I literally just used the basic concept, without even trying out different spices, because smelt was on sale and I thought it'd be interesting! Sorry, but no pictures until the phone gets fixed!

Saturday, April 18, 2015

Homemade sunscreen

This one looks pretty interesting - a homemade sunscreen bar:

One thing, though, is that it requires a lot of oils that many of us can't use. Might be able to find something to substitute with, though.

However, in the interests of the most natural sunscreen ever, I remind you of pigs. Who roll in the mud not only to keep cool, but as a kind of protection from the sun, too.

That's right: rub mud on your skin - the most basic form of sunscreen there is. 

Now, that sounds silly for folks who are going to, say, an amusement park or a picnic. Most of them dressed up and don't care to have mud all over. However, if you were, say, hiking, or gardening? You have a hat on for face protection, so typically you just need arms and legs. Which are going to be getting covered in dirt anyway, so hey, why not just rub them down with a little wet dirt and save the money on sunscreen? Or the possibility of a reaction, at least if you can find some clean dirt that's not, you know, contaminated by heavy metals or something.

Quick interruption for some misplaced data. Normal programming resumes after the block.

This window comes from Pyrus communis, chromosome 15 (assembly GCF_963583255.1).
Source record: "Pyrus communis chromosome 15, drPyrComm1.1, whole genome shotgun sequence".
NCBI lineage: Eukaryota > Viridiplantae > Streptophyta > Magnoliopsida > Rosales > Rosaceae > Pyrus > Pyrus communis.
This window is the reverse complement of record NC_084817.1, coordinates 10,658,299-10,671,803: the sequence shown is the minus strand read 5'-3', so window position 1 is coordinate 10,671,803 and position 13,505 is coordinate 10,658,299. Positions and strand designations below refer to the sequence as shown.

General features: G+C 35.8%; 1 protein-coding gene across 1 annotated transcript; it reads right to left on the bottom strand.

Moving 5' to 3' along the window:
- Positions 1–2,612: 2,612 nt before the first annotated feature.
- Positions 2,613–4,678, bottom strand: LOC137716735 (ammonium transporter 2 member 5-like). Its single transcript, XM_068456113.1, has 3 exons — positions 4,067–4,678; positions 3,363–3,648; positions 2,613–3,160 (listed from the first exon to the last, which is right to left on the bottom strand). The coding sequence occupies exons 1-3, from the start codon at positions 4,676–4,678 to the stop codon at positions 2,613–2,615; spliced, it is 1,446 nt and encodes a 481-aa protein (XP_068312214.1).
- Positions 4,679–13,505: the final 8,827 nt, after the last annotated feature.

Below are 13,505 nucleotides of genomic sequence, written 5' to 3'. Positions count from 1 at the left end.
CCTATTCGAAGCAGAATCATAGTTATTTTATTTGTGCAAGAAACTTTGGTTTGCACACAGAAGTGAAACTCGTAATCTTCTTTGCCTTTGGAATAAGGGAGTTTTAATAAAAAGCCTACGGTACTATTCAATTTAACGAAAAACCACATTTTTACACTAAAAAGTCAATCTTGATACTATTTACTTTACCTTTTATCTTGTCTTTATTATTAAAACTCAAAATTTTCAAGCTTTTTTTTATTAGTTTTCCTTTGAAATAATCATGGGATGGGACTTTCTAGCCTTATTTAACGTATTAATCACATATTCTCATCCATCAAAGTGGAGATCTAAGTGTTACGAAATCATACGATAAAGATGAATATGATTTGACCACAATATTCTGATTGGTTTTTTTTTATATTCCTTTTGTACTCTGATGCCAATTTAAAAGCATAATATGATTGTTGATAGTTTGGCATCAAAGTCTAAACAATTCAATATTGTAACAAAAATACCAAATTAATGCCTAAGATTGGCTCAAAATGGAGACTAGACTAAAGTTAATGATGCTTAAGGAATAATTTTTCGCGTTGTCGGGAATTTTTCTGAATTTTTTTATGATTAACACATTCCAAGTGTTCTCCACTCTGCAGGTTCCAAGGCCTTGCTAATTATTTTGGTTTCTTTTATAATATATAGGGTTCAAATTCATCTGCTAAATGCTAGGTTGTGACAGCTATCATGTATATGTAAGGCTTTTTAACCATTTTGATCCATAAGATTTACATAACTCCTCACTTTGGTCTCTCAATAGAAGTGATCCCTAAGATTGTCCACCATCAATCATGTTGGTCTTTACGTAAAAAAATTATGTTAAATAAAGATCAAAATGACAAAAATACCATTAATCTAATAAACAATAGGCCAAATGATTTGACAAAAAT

I have a friend whose grandmother used to do this when out gardening, living out west and not having sunscreen at the time. Everything old is new again, I guess!

Tuesday, January 13, 2015

Homemade Cashew Cream

Homemade Cashew Cream

The original idea for this is from a blog that is no longer in existence (and I can't recall the name to save my life) but it's basic and easy, so not too hard to pass on. There will eventually be photos, when my camera comes back to life.

If you don't know what cashew cream is, it's AWESOME is what it is. It has a hint of sweetness to the taste, but it thickens up like dairy, like really thick, so it's a great dairy substitute for dishes that need thickening during heating, especially if the flavors blend well.